The Oldest Schools in the World by Country
Education is the future, as the ways our children and students today are taught will shape the world for generations to come…
…but education is also our past, as the history of schooling has a lot for which to answer.
The Oldest Schools in the World by Country
For this latest assignment — to help celebrate the concept of learning and its contributions to our evolution as a society — a new list of the oldest schools and universities which still exist and are in operation today in every country in the world was compiled; and a series of maps to illustrate the findings was created.
Lists such as “The 100+ Oldest Schools in the World,” “List of oldest schools,” and “List of oldest universities in continuous operation” were first consulted in order to create these maps. Their accuracy was then verified by finding other sources to back up their claims. If the information was found to be correct, they were added to the maps.
If a list was not accurate or a country was not on the list, the oldest school in whatever country was searched. If still no result could be found, the oldest primary school, grammar school, secondary school, or university in whatever country was searched. After verifying their accuracy, they were added to the maps. Every effort was expended to ensure that the data was correct at the time of publishing. The dates have been verified as best as possible, but flaws in the data or older schools whose history is not so well-recorded are also possible.
The complete list of sources behind these maps is available at bit.ly/WorldsOldestSchools
I have been given express written permission to use the maps and the verbatim text from the aforementioned article in this article; so let us take a break from the news of the day and celebrate what are arguably the oldest surviving schools in the world.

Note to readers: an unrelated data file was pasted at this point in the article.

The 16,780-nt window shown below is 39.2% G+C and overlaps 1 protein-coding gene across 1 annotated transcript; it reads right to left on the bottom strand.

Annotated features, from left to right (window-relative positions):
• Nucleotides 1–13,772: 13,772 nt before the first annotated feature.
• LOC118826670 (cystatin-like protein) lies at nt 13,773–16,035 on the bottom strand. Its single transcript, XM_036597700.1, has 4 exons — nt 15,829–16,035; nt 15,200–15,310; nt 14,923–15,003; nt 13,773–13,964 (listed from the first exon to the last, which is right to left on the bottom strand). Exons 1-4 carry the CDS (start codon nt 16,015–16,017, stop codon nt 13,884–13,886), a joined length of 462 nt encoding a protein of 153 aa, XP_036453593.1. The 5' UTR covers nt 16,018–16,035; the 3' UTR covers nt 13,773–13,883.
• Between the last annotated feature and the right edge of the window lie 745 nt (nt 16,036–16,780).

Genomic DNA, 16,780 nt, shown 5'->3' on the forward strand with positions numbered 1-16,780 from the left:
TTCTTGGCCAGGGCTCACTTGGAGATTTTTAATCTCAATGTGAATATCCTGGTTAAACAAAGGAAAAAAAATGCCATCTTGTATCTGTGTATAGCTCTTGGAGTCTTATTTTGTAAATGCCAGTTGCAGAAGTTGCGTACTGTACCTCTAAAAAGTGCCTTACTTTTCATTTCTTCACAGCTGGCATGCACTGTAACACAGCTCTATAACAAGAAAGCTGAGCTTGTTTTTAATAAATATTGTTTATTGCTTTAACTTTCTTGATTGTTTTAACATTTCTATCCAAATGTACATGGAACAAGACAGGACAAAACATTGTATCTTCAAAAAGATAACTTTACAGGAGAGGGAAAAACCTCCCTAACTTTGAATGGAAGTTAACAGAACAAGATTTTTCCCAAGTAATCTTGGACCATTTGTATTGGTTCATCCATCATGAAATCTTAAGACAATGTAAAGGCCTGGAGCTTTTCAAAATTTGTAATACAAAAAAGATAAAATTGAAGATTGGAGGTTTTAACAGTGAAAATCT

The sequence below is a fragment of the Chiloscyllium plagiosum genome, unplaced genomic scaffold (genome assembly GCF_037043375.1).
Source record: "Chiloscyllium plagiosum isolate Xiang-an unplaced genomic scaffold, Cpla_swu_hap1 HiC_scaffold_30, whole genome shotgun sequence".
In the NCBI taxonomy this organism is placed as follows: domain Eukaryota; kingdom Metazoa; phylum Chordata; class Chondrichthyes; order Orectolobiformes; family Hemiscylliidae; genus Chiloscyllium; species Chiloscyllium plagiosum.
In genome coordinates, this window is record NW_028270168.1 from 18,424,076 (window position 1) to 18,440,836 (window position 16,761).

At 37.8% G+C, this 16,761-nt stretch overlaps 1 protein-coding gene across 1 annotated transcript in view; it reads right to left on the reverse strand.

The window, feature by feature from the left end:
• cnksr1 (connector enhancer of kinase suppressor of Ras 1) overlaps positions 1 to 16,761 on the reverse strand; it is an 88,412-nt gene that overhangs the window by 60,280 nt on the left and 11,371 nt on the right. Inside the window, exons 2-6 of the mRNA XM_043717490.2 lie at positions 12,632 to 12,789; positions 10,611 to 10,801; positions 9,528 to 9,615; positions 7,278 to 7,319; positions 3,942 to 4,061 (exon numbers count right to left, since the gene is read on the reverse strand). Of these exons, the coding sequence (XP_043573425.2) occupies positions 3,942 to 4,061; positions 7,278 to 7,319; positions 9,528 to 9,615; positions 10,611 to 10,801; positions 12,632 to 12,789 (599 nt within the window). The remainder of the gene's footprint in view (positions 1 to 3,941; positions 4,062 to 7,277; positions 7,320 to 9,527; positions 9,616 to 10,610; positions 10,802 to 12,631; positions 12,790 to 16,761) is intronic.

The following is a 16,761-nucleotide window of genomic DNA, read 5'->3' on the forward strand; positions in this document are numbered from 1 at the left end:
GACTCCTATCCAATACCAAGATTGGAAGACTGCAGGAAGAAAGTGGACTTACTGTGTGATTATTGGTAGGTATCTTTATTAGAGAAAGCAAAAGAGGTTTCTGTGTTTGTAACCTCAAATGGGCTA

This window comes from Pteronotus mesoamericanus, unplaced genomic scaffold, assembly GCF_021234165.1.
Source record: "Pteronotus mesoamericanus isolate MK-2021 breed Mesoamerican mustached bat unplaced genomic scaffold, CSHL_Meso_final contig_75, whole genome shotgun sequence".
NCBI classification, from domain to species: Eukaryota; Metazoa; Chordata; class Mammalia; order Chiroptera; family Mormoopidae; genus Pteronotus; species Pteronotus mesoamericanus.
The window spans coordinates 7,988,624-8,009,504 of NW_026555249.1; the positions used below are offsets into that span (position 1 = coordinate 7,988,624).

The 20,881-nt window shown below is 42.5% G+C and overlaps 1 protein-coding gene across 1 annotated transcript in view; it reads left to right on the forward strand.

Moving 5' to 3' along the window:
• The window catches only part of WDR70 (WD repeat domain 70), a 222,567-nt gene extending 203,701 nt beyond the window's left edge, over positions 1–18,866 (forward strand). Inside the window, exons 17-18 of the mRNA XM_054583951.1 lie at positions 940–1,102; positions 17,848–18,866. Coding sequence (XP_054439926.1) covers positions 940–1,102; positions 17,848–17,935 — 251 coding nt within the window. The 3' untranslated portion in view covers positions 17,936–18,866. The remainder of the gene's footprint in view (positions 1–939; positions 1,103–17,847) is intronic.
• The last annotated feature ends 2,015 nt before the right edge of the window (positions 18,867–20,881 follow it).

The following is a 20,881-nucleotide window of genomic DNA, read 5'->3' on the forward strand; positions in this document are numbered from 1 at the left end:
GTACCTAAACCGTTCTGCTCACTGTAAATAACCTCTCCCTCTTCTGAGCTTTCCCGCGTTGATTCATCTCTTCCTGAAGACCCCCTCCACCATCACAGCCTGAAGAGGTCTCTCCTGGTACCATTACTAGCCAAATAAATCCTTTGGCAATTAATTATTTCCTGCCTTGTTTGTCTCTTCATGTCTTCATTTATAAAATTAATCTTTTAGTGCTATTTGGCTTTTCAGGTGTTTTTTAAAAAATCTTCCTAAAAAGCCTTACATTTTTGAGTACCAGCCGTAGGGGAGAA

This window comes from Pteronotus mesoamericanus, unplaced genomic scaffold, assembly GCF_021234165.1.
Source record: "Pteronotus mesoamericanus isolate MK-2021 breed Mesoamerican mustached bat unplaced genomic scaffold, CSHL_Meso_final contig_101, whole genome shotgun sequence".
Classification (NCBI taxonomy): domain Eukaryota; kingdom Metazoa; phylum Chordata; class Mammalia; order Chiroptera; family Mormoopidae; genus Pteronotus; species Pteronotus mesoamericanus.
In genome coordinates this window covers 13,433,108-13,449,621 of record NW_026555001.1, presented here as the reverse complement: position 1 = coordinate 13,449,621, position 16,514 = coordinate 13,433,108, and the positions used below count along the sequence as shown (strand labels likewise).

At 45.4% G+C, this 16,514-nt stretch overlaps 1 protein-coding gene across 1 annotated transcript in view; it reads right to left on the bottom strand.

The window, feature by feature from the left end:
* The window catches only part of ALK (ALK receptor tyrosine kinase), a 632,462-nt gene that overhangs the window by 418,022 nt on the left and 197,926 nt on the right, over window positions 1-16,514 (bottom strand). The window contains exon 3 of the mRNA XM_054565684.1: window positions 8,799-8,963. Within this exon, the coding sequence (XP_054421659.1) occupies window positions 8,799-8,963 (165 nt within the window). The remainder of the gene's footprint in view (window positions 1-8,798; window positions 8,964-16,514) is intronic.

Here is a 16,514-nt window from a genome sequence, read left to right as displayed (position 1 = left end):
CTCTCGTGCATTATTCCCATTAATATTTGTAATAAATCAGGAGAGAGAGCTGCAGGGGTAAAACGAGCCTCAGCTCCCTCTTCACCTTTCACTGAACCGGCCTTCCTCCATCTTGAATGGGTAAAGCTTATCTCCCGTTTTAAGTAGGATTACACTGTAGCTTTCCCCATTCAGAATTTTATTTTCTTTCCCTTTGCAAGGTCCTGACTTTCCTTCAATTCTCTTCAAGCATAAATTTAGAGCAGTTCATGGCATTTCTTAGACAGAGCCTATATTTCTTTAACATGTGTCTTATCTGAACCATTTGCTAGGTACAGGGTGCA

The Top Ten Oldest Schools in The World
The very oldest schools in the world are mostly divided between Europe and Africa. In fact, Europe is home to 19 schools that are more than 500 years old. Africa has four universities that are over 1,000 years old. Still, there is a big gap between Sankore University in Mali (989) and the continent’s next oldest school, which was founded more than seven centuries later.
|c. 141 BCE||China||Shishi High School||Primary|
|597 AD||England||The King’s School Canterbury||Secondary|
|859||Morocco||University of al-Qarawiyyin||University|
|1056||Iceland||Reykjavik High School||Secondary|
|1085||Sweden||Katedralskolan, Lund||Primary and Secondary|
|1088||Italy||University of Bologna||University|
The oldest schools in the Americas are relatively young. Before colonization, an advanced system of Native American education took place in ‘real world’ settings such as the farm or home, led by family members. North America’s oldest surviving school was founded by Spanish Roman Catholics in 1538, by decree of Pope Paul III. Autonomous University of Santo Domingo still thrives in what is now the Dominican Republic.
The oldest school in the US is Boston Latin School (1635). Classes were originally led by one teacher and assistant in the teacher’s home. Five of the 56 signers of the Declaration of Independence were former pupils of Boston Latin School.
The world’s earliest ‘university’ is in Italy. Although Africa has older institutions of higher education, the University of Bologna (1088) was the first to refer to its scholars and teachers by the Latin term, universitas. When the school opened, Catholics considered scientific knowledge to be a gift of God that could not be ‘sold.’ Instead, students paid teachers a donation (colectio).
England is home to the second-longest surviving institution in our study. Just a century after the fall of the Roman Empire, Augustine of Canterbury – one of the founders of the English church – established what would become known as The King’s School (597).